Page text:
Politics and Pedagogy in the "Post-Truth" Era: Insurgent Philosophy and Praxis by Derek R. Ford

Review by Shantam Goyal, University at Buffalo

Last Word

As Ford's comprehensive bibliography shows, the idea of reconfiguring and reimagining the very foundations of higher education and academia is not by any means a shocking or new thought. Neither is new the idea of embracing instability and non-sense, the idea of "patience with what is hidden, what withdraws, what remains unsaid in the said" (p. 102). Where he goes beyond is in always making a return to pedagogy, and in his insistence on grounding his theoretical flights in material histories of education and political struggle. Near the beginning of his final chapter, Ford talks about the three volumes of Marx's Capital, mentioning their respective foci, and affirming, "At heart then, Marx poses communism as a pedagogical problem, as a quandary that demands the intervention of magical educational thinking" (p. 108, emphases original). His affirmation also pins communist pedagogy against technology's uncreative service of communicative capitalism, or the unrevolutionary service of sporadic systematic disruption, such as Anonymous's attacks on Syria and Libya (pp. 31–32).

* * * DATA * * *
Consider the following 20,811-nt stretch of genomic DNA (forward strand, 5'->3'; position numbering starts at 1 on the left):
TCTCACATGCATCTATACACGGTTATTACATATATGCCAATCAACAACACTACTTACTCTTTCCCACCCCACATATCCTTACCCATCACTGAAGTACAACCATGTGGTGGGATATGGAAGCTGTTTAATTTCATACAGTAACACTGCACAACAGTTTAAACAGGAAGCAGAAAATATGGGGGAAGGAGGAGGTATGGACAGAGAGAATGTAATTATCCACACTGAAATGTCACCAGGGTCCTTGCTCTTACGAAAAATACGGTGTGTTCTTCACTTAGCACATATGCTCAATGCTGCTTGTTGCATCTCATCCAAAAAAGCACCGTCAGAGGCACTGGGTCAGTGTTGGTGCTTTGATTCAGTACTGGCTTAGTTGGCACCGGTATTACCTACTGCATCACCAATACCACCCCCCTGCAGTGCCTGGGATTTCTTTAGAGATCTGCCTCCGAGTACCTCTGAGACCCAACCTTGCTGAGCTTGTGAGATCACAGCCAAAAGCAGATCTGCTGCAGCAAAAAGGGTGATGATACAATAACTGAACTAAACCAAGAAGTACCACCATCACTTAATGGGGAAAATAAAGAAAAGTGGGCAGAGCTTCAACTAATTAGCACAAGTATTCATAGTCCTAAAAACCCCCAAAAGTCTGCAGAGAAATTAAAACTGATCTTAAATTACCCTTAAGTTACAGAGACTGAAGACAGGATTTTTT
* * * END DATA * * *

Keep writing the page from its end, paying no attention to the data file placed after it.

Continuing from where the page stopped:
I will add here a remark about the hitherto unmentioned short conclusion to the book, titled, "A Pro-Test Protest." Here, Ford speaks of Lenin in 1922, urging his comrades to "embrace the test" (p. 128, emphases original). This test is the party's grand economic experiment, and, unlike familiar standardized tests, it stands for the potential and possibilities of newness. I infer that teachers often mention this test, unlike an exam, when we try out a new syllabus, or a new plan, or a new arrangement, and it is usually clear whether we have passed or failed because students do not mince words. Ford's communist pedagogy, as much as it "defies measurability" (p. 129), is a test of similar imaginative possibilities.

For me to say that Ford's work is a vindication of communist pedagogy would be as unfair as the assumption that communist pedagogy needs vindication. Neither is it possible right now to say whether Ford's (un)communicative communist pedagogy goes far enough in its realizable praxis, but as these past years continue to move into the present and the future, we will know sooner rather than later.